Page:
Norman Rockwell, "Freedom from Want", 1943.
In the Promised Land

Having become an American citizen a year ago, after ten years of administrative procedures, I find myself confronted with the final step: celebrating Thanksgiving. Failing to honor the fourth Thursday of November would not be very American, or even entirely un-American. Forget the green cards, the passports and the right to vote. Surely Thanksgiving is the one, true consecration of...

The Global Warming Cool-Down

Donald Trump already appears to be bogged down in U.S. bureaucracy. His hands are tied by multiple counter-powers, starting with his own Republican Party. The President-elect is now backtracking from his discourse on illegal immigrants, Obamacare and sanctions on Chinese imports. He even went to ask Barack Obama for advice. Almost overnight, Trump has come to realize the gaping void...[Subscriber]

France Reacts to Donald Trump’s Election Victory

The official result came in around 2am EST on November 9, 2016: Donald J. Trump had been elected 45th President of the United States. The reactions from French politicians and the media were quick to follow. In a speech given live from the Palais de l’Elysée, François Hollande offered cold congratulations to the elected candidate, “as is natural between two...

President Trump, but Nothing More

If the United States are a laboratory for our future, what has the presidential election of November 8 taught us? The distinctions between left and right, and Republican and Democrats, are increasingly blurred. And caught between the two coasts, forgotten by both parties, Middle America is in crisis. The seemingly universal distinction between left and right has broken down. The...[Subscriber]

Democracy and its Discontents

Donald Trump’s foray into American democracy could very well be compared with a computer being hacked; a virus navigating its way through social media on a mission to corrupt the Constitution. But the recent phenomenon of trumpism is not the result of a one-man effort. It is hard to not be astonished by the number of heads of state and...[Subscriber]

Are We Heading for Deglobalization?

The free-trade agreement set to be signed today, October 27, 2016, by the European Union and Canada will certainly fail. Some critics see this refusal to negotiate as a sign of a more general movement towards deglobalization. The French government buckled under pressure from the anti-globalization extreme left- and right-wing parties last September, and vetoed the conclusion of the TAFTA...[Subscriber]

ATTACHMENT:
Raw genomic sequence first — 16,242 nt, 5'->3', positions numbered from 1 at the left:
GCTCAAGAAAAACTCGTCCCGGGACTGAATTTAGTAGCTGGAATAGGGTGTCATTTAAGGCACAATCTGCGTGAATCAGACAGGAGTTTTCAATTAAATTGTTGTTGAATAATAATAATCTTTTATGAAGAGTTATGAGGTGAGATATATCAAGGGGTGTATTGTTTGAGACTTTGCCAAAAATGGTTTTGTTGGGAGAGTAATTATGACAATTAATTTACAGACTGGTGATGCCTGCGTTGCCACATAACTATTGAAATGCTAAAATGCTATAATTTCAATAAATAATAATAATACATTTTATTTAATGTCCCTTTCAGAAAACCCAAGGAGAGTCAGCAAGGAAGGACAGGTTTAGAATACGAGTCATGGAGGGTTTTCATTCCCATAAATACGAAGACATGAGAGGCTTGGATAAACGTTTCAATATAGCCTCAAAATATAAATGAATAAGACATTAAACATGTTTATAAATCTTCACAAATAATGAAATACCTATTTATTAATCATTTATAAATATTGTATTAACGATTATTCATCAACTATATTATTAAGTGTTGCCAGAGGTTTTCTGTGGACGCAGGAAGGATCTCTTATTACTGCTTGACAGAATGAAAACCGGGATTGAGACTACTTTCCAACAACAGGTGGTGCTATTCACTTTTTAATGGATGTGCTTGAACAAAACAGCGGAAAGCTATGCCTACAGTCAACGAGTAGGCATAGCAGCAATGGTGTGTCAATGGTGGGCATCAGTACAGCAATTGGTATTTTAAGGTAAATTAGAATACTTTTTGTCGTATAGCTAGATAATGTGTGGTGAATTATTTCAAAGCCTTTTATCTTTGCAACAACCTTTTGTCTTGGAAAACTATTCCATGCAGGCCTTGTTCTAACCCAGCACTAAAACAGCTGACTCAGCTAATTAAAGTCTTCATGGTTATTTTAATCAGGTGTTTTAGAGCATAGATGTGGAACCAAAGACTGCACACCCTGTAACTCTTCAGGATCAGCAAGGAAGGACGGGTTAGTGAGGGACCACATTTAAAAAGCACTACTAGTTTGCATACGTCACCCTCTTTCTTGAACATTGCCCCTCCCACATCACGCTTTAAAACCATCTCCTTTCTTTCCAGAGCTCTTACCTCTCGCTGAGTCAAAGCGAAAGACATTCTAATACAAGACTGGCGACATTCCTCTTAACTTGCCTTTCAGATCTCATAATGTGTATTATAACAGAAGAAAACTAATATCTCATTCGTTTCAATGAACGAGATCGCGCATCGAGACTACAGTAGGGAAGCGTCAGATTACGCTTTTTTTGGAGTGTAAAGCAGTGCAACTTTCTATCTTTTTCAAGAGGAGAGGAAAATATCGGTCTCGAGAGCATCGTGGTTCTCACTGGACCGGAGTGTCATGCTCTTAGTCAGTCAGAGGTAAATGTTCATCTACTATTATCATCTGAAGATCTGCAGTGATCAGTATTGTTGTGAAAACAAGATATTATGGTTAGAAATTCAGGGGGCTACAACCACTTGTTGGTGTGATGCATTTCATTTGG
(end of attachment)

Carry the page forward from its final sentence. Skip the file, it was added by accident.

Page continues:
A nativist cartoon from 1891.
Trump, Made in the USA

Which presidential candidate in the United States supposedly described their opponent as “pot-bellied, mutton-headed and cucumber-soled”? It was not Donald Trump, but in fact Zachary Taylor in 1848. Before that, John Quincy Adams accused his adversary Andrew Jackson of being the son of “a common prostitute brought to this country by the British soldiers”, and James K. Polk suspected Henry Clay...[Subscriber]

We Are All Romans

The current presidential campaigns in France and the United States are bizarrely focused on national identity, as if this were the most important issue in play. But not all French people descend from the Gauls, just as not all Americans descend from the Mayflower pilgrims. Among the French candidates, Nicolas Sarkozy is the staunchest proponent of excluding all those who...[Subscriber]

The Most Powerful Man on Earth

The answer to the question “Who is the most powerful man on earth” is generally “The president of the United States”. In two months’ time, it will most probably be Hillary Clinton’s turn to become “the most powerful woman on earth”. Despite the general consensus on this title, the actual award should go to a 61-year-old Harvard graduate and legal...[Subscriber]

The Obsolete Distinction Between Right and Left

While following the American and French presidential elections, it is hard to use the right-wing/left-wing distinction as a framework. The European-style division between classic liberals and socialists does not work in the United States, as socialism is not represented and all candidates support a more-or-less regulated form of capitalism. Perhaps instead we should adopt a new form of political mapping,...[Subscriber]